Football pundit and former Arsenal player Ian Wright has said he is "disappointed" that a Kerry teenager who admitted racially abusing him escaped a criminal conviction.
Patrick O’Brien (18) , who sent “crass and racist messages” to Mr Wright after he lost a Fifa game on PlayStation, was given the benefit of the Probation Act and avoided a criminal conviction.
In a statement posted on Twitter, Mr Wright said: “This case was never about revenge, it was always about consequences for acts of racism.
“My forgiveness of this young man was for my own deeply personal need and desire to move forward without further anguish.
“I am a 57-year-old man that has experienced racism throughout my life.
“I wasn’t expecting my forgiveness to be an invitation to lighten a sentence.
‘We are all tired’
“Seeing this judgment, I can only wonder what deterrent there is for anyone else who spouts this kind of vile racist abuse.
“An individual wished death upon me because of my skin colour.
“No judge’s claims of ‘naivety’ or ‘immaturity’ will ever be acceptable to us.
“The supposed immaturity and naivety of our attackers is never any comfort. “So yeah I am disappointed. I’m tired. We are all tired.”
O'Brien, (18) of Sycamore Court, Ashleigh Downs, Tralee, Co Kerry, had already pleaded guilty to two charges in relation to the matter, Judge David Waters noted at Tralee District Court on Wednesday.
The now third level student, admitted harassing Mr Wright on May 11th, 2020 contrary to the Non-Fatal Offences Against the Person Act 1997.
He also admitted that on the same date, he sent by phone a message that was grossly offensive, obscene and menacing, contrary to the Post Office Act 1951.
He has written a letter of apology since the November court where the facts were outlined, the court heard. His solicitor Pat Mann revealed how off his own bat, Mr O’Brien had made a €500 donation from his pocket money to the Irish Network Against Racism organisation. Mr O’Brien was from a very good family and he was a good young man, said the solicitor.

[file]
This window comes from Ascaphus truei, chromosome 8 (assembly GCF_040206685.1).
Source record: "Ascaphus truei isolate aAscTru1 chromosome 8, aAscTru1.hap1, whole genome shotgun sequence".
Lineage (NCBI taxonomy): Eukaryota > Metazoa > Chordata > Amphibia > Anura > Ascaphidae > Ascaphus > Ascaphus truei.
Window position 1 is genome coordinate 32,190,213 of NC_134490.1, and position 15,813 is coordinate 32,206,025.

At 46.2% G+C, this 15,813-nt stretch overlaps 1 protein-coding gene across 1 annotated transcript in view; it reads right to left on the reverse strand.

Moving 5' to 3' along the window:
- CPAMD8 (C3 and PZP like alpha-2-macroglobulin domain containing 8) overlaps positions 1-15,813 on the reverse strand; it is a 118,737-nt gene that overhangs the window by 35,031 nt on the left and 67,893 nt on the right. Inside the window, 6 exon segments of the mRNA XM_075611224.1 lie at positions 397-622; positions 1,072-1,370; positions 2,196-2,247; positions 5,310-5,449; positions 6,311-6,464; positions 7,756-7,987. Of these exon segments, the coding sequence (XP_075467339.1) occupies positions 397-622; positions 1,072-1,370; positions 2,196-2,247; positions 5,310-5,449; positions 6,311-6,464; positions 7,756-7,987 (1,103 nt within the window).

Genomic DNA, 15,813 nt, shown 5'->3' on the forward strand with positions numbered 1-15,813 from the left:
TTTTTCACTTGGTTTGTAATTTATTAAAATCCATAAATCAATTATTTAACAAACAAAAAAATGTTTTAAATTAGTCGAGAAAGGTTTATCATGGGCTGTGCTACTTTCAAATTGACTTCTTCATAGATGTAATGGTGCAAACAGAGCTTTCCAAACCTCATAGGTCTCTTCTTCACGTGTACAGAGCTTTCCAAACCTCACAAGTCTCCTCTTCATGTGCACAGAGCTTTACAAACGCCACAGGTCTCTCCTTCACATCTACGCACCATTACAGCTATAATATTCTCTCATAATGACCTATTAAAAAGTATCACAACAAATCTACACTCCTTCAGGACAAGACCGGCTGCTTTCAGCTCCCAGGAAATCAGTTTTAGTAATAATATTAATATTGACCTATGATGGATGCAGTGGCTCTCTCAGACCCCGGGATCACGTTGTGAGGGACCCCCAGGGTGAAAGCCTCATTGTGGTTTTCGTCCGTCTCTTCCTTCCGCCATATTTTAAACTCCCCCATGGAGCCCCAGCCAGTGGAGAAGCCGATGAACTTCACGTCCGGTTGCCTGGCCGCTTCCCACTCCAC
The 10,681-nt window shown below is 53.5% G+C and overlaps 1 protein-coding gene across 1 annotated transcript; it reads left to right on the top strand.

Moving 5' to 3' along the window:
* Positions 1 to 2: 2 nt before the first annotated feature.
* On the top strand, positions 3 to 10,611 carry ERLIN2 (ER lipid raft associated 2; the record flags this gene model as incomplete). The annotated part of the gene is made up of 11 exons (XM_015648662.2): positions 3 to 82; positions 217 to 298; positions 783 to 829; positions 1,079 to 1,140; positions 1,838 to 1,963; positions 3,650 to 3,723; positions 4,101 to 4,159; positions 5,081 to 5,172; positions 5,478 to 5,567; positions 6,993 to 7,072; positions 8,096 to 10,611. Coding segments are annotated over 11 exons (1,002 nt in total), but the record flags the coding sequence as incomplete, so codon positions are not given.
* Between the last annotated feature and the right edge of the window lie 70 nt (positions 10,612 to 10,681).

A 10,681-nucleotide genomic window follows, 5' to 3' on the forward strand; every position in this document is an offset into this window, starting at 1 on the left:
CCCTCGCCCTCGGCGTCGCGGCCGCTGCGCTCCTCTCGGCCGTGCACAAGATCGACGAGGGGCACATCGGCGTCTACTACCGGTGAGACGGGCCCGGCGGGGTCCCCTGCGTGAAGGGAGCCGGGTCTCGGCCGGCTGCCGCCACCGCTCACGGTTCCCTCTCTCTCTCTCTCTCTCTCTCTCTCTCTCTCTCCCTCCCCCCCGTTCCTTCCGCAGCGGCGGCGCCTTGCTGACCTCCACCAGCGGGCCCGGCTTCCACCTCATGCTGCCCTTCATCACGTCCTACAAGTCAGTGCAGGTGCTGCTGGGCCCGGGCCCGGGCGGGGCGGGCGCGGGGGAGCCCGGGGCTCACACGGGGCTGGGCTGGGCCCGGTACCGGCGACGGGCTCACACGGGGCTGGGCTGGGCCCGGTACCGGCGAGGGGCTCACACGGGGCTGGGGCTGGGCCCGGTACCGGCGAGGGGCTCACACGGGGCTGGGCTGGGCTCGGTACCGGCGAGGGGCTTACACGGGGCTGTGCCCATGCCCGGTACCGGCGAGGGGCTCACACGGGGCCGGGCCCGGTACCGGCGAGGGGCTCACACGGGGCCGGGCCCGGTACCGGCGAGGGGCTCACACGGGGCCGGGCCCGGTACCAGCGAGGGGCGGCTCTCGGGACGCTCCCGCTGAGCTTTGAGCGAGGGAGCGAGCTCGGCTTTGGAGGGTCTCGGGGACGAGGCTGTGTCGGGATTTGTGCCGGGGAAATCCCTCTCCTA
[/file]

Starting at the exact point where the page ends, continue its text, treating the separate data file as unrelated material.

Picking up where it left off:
“He’s getting on extremely well as a student at IT Tralee,” Mr Mann said. The family were serving a sentence themselves, because of the amount of “negative stuff” they received directly, he said.
Tralee District Court was told in November how Mr O’Brien sent “crass” and “racist” messages to Mr Wright late at night after he lost a virtual soccer match on a PlayStation game, Fifa, where he downloaded the virtual Ian Wright to play for him.
The Ian Wright character did not perform as well as he hoped, so Mr O'Brien messaged Mr Wright privately on Instagram.
As well as racist slurs, the young man said in the messages to Mr Wright that if he got coronavirus, he would cough in the former footballer’s face and give him a death sentence, the court was told.
A previous court was also told how the O’Brien family had been targeted on social media in the aftermath of the incident.
The sentencing had been adjourned from November for a probation report and“the very comprehensive” report by a probation officer was “very positive”, Judge Waters said on Wednesday.